management, medical, psychosocial, SRHR, alternative care, judicial and legal

support, and rehabilitation in a timely manner. Police are reluctant to investigate

child marriages, domestic violence and online crimes against children if a police

report has not been lodged, so early interventions and rescue efforts are

hindered. Specialised rehabilitation programmes for sex offenders are lacking,

thus increasing the risk of repeated offences.

Vulnerable, marginalised children who lack status and documentation–essentially

rendered invisible in society–lack access to the child protection system and

services, and are thus more susceptible to all forms of violence. They have been

trafficked into debt bondage situations, subjected to worst forms of child labour,

sexually exploited and sold into child marriages—little wonder that Malaysia is in

the bottom, Tier 3 Watch List of the 2021 Trafficking in Persons Report of the

US Department of State.

A top-down approach in mitigating the problem has not helped. Policies,

programmes, services, and educational communication materials are not

developed with participation from children and families, including marginalised

communities, and therefore not age, gender, culturally and linguistically

appropriate, or disabled-friendly.

7. Synergise relevant national laws and policies to align with the UNCRC,

CEDAW, and other international legal instruments and frameworks.

Include online child protection in the National Child Policy and Action Plan.

8. Accept and implement UN Resolution 71/175 to end child marriage.

(Child Cluster, CSO Platform for Reform, Proposal 2E-2)

i. Raise and standardise the age of sexual consent and marriage to 18 years.

ii. Expand the National Strategy Plan in Handling the Causes of Child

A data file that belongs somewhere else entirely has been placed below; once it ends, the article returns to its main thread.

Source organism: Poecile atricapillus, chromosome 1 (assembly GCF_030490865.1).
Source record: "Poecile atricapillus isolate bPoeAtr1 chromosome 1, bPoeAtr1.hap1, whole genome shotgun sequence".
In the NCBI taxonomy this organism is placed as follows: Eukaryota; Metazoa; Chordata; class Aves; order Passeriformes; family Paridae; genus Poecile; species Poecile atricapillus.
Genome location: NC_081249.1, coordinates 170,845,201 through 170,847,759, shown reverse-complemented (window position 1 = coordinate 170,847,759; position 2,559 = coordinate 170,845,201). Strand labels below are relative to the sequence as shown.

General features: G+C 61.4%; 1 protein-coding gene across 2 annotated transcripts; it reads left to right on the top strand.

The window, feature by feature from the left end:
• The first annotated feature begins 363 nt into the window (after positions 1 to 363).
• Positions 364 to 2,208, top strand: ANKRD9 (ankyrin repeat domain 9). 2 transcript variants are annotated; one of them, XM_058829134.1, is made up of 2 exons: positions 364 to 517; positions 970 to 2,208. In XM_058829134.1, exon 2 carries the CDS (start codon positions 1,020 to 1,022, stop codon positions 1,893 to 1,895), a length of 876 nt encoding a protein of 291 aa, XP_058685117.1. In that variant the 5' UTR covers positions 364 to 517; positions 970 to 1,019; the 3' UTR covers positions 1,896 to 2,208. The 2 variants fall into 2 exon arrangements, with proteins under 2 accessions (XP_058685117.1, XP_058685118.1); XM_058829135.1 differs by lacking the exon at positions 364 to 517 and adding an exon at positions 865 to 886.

Marriage to include comprehensive prevention and response

programmes, and make this accessible to all marginalised children, i.e.

refugees, stateless, undocumented.

9. Mainstream child safeguarding and prevention of sexual exploitation

and abuse into all organisations.

Institutionalise and capacitate these actions in all levels and fields, i.e.

government, health, education, community- and faith-based organisations,

NGOs, the private sector and all other stakeholders.

10. Establish an Independent Children’s Commissioner to report directly

to Parliament.

(Sallawahiu Mohd Salleh, IKRAM, Proposal 2E-3)

The Commissioner should have the powers to oversee, regulate and address all

forms of violence affecting children.

11. Institutionalise community-based and child-friendly curriculum on

child rights, child development, child protection, including mandatory

reporting and comprehensive sexuality education in the national and

private educational systems.

This includes learning centres, madrasahs, and faith- and community-based


(Child Cluster, CSO Platform for Reform, Proposal 2E-2)

12. Increase funds and resources for the national inter-agency child

protection case and information system and services.

13. Establish an inter-agency child protection information and case

management system including a referral pathway for child protection

service providers and alternative care providers.

(Child Cluster, CSO Platform for Reform, Proposals 2E-4 & 2E-5)

i. Institutionalise a dedicated, confidential and non-discriminatory hotline

with adequate and trained responders.

ii. Institutionalise and amplify competent and specialised teams providing

rescue, legal, psychosocial, medical, rehabilitation and case management


iii. Institutionalise child-centred processes, procedures and child-friendly

consultations and interview techniques in programmes, systems and

services across all fields, i.e. welfare, enforcement, legal, judiciary,

healthcare including mental health, SRHR, education, labour and

national security.

14. Map, enhance and make accessible child-friendly services for all

children and families.

15. Establish and monitor specialised alternative care arrangements for

orphans, unaccompanied and separated and at-risk children, focusing on

kinship care, foster care and community-based care.

16. Establish and monitor rehabilitation programmes for underage sex

offenders and children who manifest inappropriate risky sexual


17. Meaningfully engage children, families and communities, including

marginalised groups, to participate in decisions affecting them.